All councils should have an independent mediation service for bullying disputes in schools, the children’s commissioner has recommended.
Criticising the current system as limited and unsatisfactory, Al Aynsley-Green said parents who were unhappy with the way schools dealt with bullying needed a more robust system to resolve disputes, and that independent mediation should be available at all stages of this process.
His recommendations follow a review of existing procedures relating to bullying in schools, carried out on behalf of the education secretary and in response to requests from children and young people to take action on bullying.
Aynsley-Green found that there were currently limited options for parents to take a complaint about a school’s handling of a bullying allegation further than the school governors.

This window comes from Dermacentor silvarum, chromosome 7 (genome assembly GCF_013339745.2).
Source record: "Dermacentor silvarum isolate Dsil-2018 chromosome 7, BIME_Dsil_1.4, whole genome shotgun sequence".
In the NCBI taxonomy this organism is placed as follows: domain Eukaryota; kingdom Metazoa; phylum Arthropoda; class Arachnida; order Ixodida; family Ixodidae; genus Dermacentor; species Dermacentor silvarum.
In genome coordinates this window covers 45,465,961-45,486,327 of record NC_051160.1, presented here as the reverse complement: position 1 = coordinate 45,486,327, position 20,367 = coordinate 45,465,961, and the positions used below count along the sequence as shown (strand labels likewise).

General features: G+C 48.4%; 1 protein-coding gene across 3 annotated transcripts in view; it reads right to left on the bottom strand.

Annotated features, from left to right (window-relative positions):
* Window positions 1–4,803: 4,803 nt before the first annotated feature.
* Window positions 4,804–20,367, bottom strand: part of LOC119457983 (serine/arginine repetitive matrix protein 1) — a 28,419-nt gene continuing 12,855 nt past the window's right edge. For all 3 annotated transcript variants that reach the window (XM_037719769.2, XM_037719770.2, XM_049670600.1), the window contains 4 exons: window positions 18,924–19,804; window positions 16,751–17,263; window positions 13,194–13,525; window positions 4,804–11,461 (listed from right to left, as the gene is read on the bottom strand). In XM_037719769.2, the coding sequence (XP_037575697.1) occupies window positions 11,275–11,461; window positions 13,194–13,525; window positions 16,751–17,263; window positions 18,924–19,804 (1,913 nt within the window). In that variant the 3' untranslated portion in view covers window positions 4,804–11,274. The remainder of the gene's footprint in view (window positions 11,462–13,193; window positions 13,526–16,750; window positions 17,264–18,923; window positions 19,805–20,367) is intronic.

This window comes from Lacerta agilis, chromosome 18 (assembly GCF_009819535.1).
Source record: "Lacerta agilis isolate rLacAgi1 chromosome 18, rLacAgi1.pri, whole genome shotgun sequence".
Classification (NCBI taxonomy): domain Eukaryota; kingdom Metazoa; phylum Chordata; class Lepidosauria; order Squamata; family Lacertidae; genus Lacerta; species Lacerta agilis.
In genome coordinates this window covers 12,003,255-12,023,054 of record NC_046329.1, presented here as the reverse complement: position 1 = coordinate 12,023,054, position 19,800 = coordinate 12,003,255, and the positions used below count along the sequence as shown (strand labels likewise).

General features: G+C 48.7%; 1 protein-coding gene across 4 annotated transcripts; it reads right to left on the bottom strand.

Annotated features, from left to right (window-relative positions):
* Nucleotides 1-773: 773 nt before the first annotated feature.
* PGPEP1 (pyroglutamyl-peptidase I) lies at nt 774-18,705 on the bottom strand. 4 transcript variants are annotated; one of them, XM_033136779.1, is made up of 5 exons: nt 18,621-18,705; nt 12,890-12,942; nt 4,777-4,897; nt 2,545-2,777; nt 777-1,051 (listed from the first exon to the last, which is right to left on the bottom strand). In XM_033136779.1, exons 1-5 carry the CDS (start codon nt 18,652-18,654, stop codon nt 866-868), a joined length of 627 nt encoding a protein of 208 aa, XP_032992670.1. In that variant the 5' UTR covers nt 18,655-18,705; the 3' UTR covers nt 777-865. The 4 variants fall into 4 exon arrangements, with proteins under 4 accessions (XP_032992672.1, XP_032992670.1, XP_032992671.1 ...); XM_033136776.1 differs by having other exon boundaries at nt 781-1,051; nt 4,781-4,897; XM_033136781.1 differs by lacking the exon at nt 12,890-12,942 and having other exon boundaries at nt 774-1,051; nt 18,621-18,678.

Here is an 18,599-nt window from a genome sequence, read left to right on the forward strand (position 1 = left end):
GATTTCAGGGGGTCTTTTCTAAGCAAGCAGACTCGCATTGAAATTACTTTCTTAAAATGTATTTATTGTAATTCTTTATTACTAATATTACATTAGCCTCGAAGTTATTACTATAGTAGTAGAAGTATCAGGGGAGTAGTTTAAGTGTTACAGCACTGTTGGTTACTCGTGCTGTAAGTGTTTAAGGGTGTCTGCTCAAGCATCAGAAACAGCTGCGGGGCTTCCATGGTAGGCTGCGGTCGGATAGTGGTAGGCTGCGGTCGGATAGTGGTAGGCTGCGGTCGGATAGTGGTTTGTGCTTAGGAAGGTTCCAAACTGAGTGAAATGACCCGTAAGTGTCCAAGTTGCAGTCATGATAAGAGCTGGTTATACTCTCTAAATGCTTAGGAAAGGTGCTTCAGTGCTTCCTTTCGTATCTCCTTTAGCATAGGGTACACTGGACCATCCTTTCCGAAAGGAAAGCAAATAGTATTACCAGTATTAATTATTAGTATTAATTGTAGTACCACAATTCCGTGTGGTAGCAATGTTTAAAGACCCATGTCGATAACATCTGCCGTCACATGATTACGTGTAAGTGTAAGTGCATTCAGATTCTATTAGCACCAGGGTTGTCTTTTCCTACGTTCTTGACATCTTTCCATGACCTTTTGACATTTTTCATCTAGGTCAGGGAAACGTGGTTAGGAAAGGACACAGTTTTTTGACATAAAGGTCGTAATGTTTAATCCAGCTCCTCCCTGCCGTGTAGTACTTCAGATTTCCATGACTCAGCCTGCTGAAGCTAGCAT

He recommended that any parent who was dissatisfied with the outcome of a governors’ committee hearing should be able to seek a further hearing before a new local Independent Complaints Panel. If they were still unhappy, they should also have the option of taking their case to the Local Government Ombudsman.
A report highlighting the prevalence of bullying among children and young people, also published by the Office of the Children’s Commissioner this week, makes further recommendations, including better training for the children’s workforce on tackling bullying, the development of more peer support programmes, and the inclusion of personal, social and health education as a statutory foundation subject.
“Bullying can have a serious and detrimental impact on children’s lives,” Aynsley-Green said. “Only through working together can we develop a society based on rights and respect, not bullying or the selfish abuse of power.”
Contact the author: Lauren Revans